What trait do you most value in your friends?

Honesty. I think it’s important to know that you have people in your life that will be truthful and tell you their thoughts and opinions. It’s through these truths from people you know and respect that can help you contemplate your thoughts and move forward with all sides considered.  

What is your personal mantra?

“If the door doesn’t open, it’s not your door.” I love this mantra. In the moment I may not always be present to remember it, but in hindsight it always applies. Many times I have felt that some opportunity was meant for me, and I’ve been upset when I didn’t get it. After some time passes I find that that the open space created from the missed opportunity leaves me available for another one that may have even been better. I try and remember that when the door doesn’t open, there is usually another coming.

What is the first yoga pose you do when getting off an airplane? Why?

When I get off an airplane I usually have a bit of a walk to either get to the baggage claim or my transportation. I’m always thankful for this time as the walking allows the back and hip muscles to relax and stretch. Then the first yoga pose I find myself doing is a version of Downward Dog called Extended Puppy Pose. I put my hands on the top of my extended suitcase handle and stretch my spine and hamstrings by walking my hips back and dropping my chest parallel to the floor.

Who is your fictional hero and why?

My fictional hero is Wonder Woman. When I was a kid I can remember running around in my Wonder Woman underoos with aluminum foil wrist bands and yelling, “I have the power!” (Yes, I realize that was a He-Man quote, but I think that the point is the same.) Wonder Woman was one of the only female heroes a young girl could look up to. She was strong and intelligent and forged her own path through life.

What would you like to see change within the yoga industry?

I’d like to see a change in the yoga industry in relation to social media. When I started 20 years ago, yoga wasn’t as mainstream as it is now, so you spent time on your mat with a master teacher learning the poses. Now anyone with a camera phone can post their postures online. Don’t get me wrong, I think that yoga postures coupled with a stunning background can look amazing. But unfortunately it turns yoga into just physical postures and more ego driven then it was originally intended. Also, someone with a lot of followers can have a lot of influence on what people think or do with their yoga practice and they may not even be trained.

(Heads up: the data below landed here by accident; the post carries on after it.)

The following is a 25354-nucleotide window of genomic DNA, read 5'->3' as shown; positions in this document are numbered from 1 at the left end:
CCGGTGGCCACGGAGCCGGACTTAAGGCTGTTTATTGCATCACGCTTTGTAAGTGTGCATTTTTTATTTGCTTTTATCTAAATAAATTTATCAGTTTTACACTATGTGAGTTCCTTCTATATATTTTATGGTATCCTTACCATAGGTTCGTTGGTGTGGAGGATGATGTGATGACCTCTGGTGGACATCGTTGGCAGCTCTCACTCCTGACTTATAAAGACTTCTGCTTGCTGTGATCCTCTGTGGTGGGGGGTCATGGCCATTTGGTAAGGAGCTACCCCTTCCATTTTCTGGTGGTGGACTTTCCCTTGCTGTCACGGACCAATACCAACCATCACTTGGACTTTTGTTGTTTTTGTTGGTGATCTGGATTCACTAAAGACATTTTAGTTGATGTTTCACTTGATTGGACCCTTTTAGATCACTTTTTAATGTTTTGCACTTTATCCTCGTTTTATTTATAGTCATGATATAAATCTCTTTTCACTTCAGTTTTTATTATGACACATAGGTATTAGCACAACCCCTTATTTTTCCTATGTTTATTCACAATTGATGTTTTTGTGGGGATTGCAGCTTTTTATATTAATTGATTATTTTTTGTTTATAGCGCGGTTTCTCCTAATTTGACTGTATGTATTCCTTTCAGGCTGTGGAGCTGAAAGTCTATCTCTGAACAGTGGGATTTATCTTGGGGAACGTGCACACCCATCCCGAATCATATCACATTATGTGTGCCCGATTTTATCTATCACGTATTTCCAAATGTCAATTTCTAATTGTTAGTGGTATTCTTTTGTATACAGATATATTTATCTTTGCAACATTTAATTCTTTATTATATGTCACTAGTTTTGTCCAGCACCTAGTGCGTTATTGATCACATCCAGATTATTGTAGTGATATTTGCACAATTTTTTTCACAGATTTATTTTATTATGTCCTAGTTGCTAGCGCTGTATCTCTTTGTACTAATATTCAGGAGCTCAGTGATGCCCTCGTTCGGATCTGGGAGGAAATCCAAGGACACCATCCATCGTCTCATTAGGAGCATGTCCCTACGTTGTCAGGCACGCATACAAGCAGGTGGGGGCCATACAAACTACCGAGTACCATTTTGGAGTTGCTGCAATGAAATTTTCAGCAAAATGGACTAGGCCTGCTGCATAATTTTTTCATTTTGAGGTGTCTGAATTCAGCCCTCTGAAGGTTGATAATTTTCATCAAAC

What would you like to see change in the world?

I wish the world could unite. Right now I see a lot of adversarial issues in the world. These subconscious motives create false dichotomies where each side wants to be right and the other wrong. At some point you may find your self part of one of these arguments: left versus right, women versus men, religions against each other, ethnicities against one other. I wish that everyone could step back and notice that the lines between us are more blurred than defined and if we look hard enough we can find commonalities that join us instead of differences that divide. It’s through anger and fear that we become blind to these similarities and feel justified in our behaviors.

This is part of our “10 Yogi Questions” series. Click here for other exclusive interviews with Wanderlust TV teachers.